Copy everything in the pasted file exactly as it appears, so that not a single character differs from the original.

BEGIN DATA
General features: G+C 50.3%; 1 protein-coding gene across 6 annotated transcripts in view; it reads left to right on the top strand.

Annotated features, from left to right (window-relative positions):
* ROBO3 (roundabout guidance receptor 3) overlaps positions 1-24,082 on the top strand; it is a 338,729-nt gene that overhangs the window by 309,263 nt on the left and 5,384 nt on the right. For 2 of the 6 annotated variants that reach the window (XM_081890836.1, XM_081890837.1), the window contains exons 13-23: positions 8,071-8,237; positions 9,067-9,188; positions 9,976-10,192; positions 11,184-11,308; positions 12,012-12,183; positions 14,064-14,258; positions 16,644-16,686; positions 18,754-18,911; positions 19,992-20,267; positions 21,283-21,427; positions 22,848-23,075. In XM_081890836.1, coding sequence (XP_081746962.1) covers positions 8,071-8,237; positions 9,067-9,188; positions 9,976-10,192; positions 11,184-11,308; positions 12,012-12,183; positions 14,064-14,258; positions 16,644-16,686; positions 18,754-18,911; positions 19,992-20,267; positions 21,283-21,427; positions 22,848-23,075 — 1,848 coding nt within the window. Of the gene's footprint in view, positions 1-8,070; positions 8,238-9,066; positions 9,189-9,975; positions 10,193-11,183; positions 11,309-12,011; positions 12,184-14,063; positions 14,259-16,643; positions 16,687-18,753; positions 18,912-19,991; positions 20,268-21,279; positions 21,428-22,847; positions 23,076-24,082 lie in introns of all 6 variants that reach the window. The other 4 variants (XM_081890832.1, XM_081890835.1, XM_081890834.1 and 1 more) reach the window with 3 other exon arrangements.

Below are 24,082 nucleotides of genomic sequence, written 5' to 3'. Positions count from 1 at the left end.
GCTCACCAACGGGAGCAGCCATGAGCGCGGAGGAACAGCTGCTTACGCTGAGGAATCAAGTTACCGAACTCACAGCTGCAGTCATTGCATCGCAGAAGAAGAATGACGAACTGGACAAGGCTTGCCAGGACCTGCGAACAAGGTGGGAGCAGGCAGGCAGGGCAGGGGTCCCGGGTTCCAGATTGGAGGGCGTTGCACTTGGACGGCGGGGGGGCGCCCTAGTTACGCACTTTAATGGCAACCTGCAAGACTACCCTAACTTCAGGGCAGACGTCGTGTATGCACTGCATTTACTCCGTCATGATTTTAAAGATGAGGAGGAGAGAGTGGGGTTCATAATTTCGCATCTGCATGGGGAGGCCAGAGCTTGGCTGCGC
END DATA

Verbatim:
General features: G+C 50.3%; 1 protein-coding gene across 6 annotated transcripts in view; it reads left to right on the top strand.

Annotated features, from left to right (window-relative positions):
* ROBO3 (roundabout guidance receptor 3) overlaps positions 1-24,082 on the top strand; it is a 338,729-nt gene that overhangs the window by 309,263 nt on the left and 5,384 nt on the right. For 2 of the 6 annotated variants that reach the window (XM_081890836.1, XM_081890837.1), the window contains exons 13-23: positions 8,071-8,237; positions 9,067-9,188; positions 9,976-10,192; positions 11,184-11,308; positions 12,012-12,183; positions 14,064-14,258; positions 16,644-16,686; positions 18,754-18,911; positions 19,992-20,267; positions 21,283-21,427; positions 22,848-23,075. In XM_081890836.1, coding sequence (XP_081746962.1) covers positions 8,071-8,237; positions 9,067-9,188; positions 9,976-10,192; positions 11,184-11,308; positions 12,012-12,183; positions 14,064-14,258; positions 16,644-16,686; positions 18,754-18,911; positions 19,992-20,267; positions 21,283-21,427; positions 22,848-23,075 — 1,848 coding nt within the window. Of the gene's footprint in view, positions 1-8,070; positions 8,238-9,066; positions 9,189-9,975; positions 10,193-11,183; positions 11,309-12,011; positions 12,184-14,063; positions 14,259-16,643; positions 16,687-18,753; positions 18,912-19,991; positions 20,268-21,279; positions 21,428-22,847; positions 23,076-24,082 lie in introns of all 6 variants that reach the window. The other 4 variants (XM_081890832.1, XM_081890835.1, XM_081890834.1 and 1 more) reach the window with 3 other exon arrangements.

Below are 24,082 nucleotides of genomic sequence, written 5' to 3'. Positions count from 1 at the left end.
GCTCACCAACGGGAGCAGCCATGAGCGCGGAGGAACAGCTGCTTACGCTGAGGAATCAAGTTACCGAACTCACAGCTGCAGTCATTGCATCGCAGAAGAAGAATGACGAACTGGACAAGGCTTGCCAGGACCTGCGAACAAGGTGGGAGCAGGCAGGCAGGGCAGGGGTCCCGGGTTCCAGATTGGAGGGCGTTGCACTTGGACGGCGGGGGGGCGCCCTAGTTACGCACTTTAATGGCAACCTGCAAGACTACCCTAACTTCAGGGCAGACGTCGTGTATGCACTGCATTTACTCCGTCATGATTTTAAAGATGAGGAGGAGAGAGTGGGGTTCATAATTTCGCATCTGCATGGGGAGGCCAGAGCTTGGCTGCGC